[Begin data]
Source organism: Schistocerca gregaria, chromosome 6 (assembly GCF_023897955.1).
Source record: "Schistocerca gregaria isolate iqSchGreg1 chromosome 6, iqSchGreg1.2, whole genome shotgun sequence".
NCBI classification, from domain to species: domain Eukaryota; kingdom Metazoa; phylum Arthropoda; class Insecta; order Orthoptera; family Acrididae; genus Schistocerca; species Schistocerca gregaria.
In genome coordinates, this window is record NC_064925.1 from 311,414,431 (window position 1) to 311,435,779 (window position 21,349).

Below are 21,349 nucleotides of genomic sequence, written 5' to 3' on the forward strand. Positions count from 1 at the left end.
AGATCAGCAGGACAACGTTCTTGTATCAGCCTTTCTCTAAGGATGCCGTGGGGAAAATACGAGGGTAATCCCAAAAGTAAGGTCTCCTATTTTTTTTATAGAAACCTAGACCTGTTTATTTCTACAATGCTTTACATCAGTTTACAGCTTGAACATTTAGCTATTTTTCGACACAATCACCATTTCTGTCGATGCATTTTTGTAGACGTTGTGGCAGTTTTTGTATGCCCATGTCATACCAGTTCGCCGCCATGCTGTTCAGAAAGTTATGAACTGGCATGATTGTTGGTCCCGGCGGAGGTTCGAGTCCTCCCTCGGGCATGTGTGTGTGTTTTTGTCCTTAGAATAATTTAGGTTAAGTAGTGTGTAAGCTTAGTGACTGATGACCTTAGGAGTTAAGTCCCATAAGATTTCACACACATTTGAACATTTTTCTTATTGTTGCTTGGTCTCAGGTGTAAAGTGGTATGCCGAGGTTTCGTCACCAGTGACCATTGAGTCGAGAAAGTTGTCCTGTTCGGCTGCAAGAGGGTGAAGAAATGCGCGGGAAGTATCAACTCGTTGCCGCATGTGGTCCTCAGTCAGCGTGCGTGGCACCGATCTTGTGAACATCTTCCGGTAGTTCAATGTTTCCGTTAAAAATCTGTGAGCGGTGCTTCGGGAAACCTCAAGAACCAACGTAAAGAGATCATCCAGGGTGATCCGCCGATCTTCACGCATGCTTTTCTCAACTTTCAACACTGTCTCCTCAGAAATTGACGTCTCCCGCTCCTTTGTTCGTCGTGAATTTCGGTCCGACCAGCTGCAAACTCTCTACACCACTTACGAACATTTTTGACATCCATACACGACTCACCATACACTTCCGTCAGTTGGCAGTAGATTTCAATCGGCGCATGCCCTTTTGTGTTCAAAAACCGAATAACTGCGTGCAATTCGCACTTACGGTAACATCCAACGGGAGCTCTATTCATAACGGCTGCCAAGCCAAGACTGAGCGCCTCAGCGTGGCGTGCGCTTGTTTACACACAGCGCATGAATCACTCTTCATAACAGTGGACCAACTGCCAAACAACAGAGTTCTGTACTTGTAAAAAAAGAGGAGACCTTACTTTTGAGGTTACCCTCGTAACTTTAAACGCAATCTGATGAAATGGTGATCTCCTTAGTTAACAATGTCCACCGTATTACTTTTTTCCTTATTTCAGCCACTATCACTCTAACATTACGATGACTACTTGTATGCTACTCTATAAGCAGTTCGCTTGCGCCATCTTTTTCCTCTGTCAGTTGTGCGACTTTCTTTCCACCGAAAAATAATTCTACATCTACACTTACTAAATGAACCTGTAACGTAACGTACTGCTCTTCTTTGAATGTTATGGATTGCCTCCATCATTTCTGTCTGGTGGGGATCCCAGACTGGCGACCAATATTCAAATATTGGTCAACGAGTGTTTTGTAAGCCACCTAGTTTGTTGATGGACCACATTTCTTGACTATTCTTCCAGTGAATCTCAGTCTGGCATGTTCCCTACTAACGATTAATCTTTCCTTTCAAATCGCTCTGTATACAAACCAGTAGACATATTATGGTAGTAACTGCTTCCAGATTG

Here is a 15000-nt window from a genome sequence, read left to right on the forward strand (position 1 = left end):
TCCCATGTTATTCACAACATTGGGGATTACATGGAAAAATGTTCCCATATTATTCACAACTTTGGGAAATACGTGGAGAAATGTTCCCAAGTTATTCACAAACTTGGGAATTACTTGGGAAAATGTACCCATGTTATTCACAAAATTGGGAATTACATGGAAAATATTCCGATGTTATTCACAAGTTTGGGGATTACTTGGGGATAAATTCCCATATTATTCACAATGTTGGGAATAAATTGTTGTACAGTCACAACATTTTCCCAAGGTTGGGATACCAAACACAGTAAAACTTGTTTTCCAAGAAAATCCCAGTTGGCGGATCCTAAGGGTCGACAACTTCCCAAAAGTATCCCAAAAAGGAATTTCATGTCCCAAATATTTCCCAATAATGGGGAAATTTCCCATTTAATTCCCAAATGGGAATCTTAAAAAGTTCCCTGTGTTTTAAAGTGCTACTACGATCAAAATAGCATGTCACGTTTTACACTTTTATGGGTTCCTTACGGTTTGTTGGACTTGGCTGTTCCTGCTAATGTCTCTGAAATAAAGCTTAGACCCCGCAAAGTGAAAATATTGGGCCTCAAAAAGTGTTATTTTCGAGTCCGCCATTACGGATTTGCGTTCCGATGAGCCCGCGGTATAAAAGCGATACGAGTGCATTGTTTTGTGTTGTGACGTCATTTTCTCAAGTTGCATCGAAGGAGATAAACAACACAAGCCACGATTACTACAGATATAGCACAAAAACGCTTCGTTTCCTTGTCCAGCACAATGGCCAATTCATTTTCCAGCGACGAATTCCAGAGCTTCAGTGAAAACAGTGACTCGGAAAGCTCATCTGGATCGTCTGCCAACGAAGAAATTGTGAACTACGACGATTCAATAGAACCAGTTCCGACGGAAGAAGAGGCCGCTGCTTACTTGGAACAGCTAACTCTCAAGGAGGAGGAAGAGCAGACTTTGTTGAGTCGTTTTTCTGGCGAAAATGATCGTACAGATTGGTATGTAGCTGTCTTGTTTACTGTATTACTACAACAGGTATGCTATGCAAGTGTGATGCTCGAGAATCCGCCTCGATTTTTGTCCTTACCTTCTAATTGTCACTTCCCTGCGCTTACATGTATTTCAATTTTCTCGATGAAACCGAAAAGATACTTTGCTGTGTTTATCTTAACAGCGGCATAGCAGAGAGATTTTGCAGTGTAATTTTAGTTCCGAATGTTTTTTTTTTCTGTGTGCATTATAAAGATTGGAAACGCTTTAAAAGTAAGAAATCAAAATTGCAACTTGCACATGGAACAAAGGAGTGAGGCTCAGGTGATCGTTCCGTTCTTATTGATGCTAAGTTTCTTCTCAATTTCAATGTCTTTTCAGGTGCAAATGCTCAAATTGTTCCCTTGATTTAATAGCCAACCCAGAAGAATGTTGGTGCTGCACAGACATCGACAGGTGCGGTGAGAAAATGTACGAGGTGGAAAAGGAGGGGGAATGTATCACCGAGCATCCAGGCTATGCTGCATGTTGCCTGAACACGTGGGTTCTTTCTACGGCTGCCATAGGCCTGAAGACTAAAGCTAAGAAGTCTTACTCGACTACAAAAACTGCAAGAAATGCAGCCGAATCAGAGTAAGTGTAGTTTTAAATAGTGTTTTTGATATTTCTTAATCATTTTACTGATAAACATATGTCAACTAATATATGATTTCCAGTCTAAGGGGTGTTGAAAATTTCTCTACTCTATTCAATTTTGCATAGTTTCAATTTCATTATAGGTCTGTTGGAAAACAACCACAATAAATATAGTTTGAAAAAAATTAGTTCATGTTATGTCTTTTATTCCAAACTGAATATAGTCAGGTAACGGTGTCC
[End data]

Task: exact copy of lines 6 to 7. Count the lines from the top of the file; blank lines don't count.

AGATCAGCAGGACAACGTTCTTGTATCAGCCTTTCTCTAAGGATGCCGTGGGGAAAATACGAGGGTAATCCCAAAAGTAAGGTCTCCTATTTTTTTTATAGAAACCTAGACCTGTTTATTTCTACAATGCTTTACATCAGTTTACAGCTTGAACATTTAGCTATTTTTCGACACAATCACCATTTCTGTCGATGCATTTTTGTAGACGTTGTGGCAGTTTTTGTATGCCCATGTCATACCAGTTCGCCGCCATGCTGTTCAGAAAGTTATGAACTGGCATGATTGTTGGTCCCGGCGGAGGTTCGAGTCCTCCCTCGGGCATGTGTGTGTGTTTTTGTCCTTAGAATAATTTAGGTTAAGTAGTGTGTAAGCTTAGTGACTGATGACCTTAGGAGTTAAGTCCCATAAGATTTCACACACATTTGAACATTTTTCTTATTGTTGCTTGGTCTCAGGTGTAAAGTGGTATGCCGAGGTTTCGTCACCAGTGACCATTGAGTCGAGAAAGTTGTCCTGTTCGGCTGCAAGAGGGTGAAGAAATGCGCGGGAAGTATCAACTCGTTGCCGCATGTGGTCCTCAGTCAGCGTGCGTGGCACCGATCTTGTGAACATCTTCCGGTAGTTCAATGTTTCCGTTAAAAATCTGTGAGCGGTGCTTCGGGAAACCTCAAGAACCAACGTAAAGAGATCATCCAGGGTGATCCGCCGATCTTCACGCATGCTTTTCTCAACTTTCAACACTGTCTCCTCAGAAATTGACGTCTCCCGCTCCTTTGTTCGTCGTGAATTTCGGTCCGACCAGCTGCAAACTCTCTACACCACTTACGAACATTTTTGACATCCATACACGACTCACCATACACTTCCGTCAGTTGGCAGTAGATTTCAATCGGCGCATGCCCTTTTGTGTTCAAAAACCGAATAACTGCGTGCAATTCGCACTTACGGTAACATCCAACGGGAGCTCTATTCATAACGGCTGCCAAGCCAAGACTGAGCGCCTCAGCGTGGCGTGCGCTTGTTTACACACAGCGCATGAATCACTCTTCATAACAGTGGACCAACTGCCAAACAACAGAGTTCTGTACTTGTAAAAAAAGAGGAGACCTTACTTTTGAGGTTACCCTCGTAACTTTAAACGCAATCTGATGAAATGGTGATCTCCTTAGTTAACAATGTCCACCGTATTACTTTTTTCCTTATTTCAGCCACTATCACTCTAACATTACGATGACTACTTGTATGCTACTCTATAAGCAGTTCGCTTGCGCCATCTTTTTCCTCTGTCAGTTGTGCGACTTTCTTTCCACCGAAAAATAATTCTACATCTACACTTACTAAATGAACCTGTAACGTAACGTACTGCTCTTCTTTGAATGTTATGGATTGCCTCCATCATTTCTGTCTGGTGGGGATCCCAGACTGGCGACCAATATTCAAATATTGGTCAACGAGTGTTTTGTAAGCCACCTAGTTTGTTGATGGACCACATTTCTTGACTATTCTTCCAGTGAATCTCAGTCTGGCATGTTCCCTACTAACGATTAATCTTTCCTTTCAAATCGCTCTGTATACAAACCAGTAGACATATTATGGTAGTAACTGCTTCCAGATTG

Here is a 15000-nt window from a genome sequence, read left to right on the forward strand (position 1 = left end):